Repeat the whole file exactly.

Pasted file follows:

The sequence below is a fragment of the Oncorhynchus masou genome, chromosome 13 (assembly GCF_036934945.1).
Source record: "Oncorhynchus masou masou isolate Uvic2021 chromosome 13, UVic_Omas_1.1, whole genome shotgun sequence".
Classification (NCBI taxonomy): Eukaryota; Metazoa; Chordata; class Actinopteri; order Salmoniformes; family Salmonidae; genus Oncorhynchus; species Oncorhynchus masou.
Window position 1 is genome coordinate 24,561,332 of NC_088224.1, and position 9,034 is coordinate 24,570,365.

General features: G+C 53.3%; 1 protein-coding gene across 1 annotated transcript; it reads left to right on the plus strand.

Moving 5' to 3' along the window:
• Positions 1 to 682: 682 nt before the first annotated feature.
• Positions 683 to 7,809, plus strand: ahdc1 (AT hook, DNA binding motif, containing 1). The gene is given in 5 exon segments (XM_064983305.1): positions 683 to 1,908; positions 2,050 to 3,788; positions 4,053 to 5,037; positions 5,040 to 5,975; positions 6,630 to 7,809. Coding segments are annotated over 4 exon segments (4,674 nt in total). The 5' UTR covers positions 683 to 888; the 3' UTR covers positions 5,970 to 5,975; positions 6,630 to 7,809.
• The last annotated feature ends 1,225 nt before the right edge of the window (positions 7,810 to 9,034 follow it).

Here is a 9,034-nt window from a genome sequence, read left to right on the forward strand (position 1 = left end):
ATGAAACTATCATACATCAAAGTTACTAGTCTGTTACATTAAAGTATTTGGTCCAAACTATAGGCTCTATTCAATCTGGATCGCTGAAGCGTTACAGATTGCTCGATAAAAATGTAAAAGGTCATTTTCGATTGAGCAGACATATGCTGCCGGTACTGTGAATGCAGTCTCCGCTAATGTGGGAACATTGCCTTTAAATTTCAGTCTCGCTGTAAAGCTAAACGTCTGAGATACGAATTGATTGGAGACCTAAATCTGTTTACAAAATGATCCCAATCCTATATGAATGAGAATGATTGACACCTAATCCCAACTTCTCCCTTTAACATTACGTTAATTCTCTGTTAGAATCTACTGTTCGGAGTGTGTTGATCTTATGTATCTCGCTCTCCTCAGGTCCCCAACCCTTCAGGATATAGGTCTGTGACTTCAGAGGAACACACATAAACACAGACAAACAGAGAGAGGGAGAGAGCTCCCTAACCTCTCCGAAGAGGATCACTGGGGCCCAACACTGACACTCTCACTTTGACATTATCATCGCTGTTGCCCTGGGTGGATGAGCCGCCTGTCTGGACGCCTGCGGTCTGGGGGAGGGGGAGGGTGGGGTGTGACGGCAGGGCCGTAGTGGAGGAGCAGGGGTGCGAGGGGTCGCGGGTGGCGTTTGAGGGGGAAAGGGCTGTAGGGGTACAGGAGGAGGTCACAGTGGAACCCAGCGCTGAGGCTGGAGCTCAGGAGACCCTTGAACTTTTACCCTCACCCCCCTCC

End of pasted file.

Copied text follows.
The sequence below is a fragment of the Oncorhynchus masou genome, chromosome 13 (assembly GCF_036934945.1).
Source record: "Oncorhynchus masou masou isolate Uvic2021 chromosome 13, UVic_Omas_1.1, whole genome shotgun sequence".
Classification (NCBI taxonomy): Eukaryota; Metazoa; Chordata; class Actinopteri; order Salmoniformes; family Salmonidae; genus Oncorhynchus; species Oncorhynchus masou.
Window position 1 is genome coordinate 24,561,332 of NC_088224.1, and position 9,034 is coordinate 24,570,365.

General features: G+C 53.3%; 1 protein-coding gene across 1 annotated transcript; it reads left to right on the plus strand.

Moving 5' to 3' along the window:
• Positions 1 to 682: 682 nt before the first annotated feature.
• Positions 683 to 7,809, plus strand: ahdc1 (AT hook, DNA binding motif, containing 1). The gene is given in 5 exon segments (XM_064983305.1): positions 683 to 1,908; positions 2,050 to 3,788; positions 4,053 to 5,037; positions 5,040 to 5,975; positions 6,630 to 7,809. Coding segments are annotated over 4 exon segments (4,674 nt in total). The 5' UTR covers positions 683 to 888; the 3' UTR covers positions 5,970 to 5,975; positions 6,630 to 7,809.
• The last annotated feature ends 1,225 nt before the right edge of the window (positions 7,810 to 9,034 follow it).

Here is a 9,034-nt window from a genome sequence, read left to right on the forward strand (position 1 = left end):
ATGAAACTATCATACATCAAAGTTACTAGTCTGTTACATTAAAGTATTTGGTCCAAACTATAGGCTCTATTCAATCTGGATCGCTGAAGCGTTACAGATTGCTCGATAAAAATGTAAAAGGTCATTTTCGATTGAGCAGACATATGCTGCCGGTACTGTGAATGCAGTCTCCGCTAATGTGGGAACATTGCCTTTAAATTTCAGTCTCGCTGTAAAGCTAAACGTCTGAGATACGAATTGATTGGAGACCTAAATCTGTTTACAAAATGATCCCAATCCTATATGAATGAGAATGATTGACACCTAATCCCAACTTCTCCCTTTAACATTACGTTAATTCTCTGTTAGAATCTACTGTTCGGAGTGTGTTGATCTTATGTATCTCGCTCTCCTCAGGTCCCCAACCCTTCAGGATATAGGTCTGTGACTTCAGAGGAACACACATAAACACAGACAAACAGAGAGAGGGAGAGAGCTCCCTAACCTCTCCGAAGAGGATCACTGGGGCCCAACACTGACACTCTCACTTTGACATTATCATCGCTGTTGCCCTGGGTGGATGAGCCGCCTGTCTGGACGCCTGCGGTCTGGGGGAGGGGGAGGGTGGGGTGTGACGGCAGGGCCGTAGTGGAGGAGCAGGGGTGCGAGGGGTCGCGGGTGGCGTTTGAGGGGGAAAGGGCTGTAGGGGTACAGGAGGAGGTCACAGTGGAACCCAGCGCTGAGGCTGGAGCTCAGGAGACCCTTGAACTTTTACCCTCACCCCCCTCC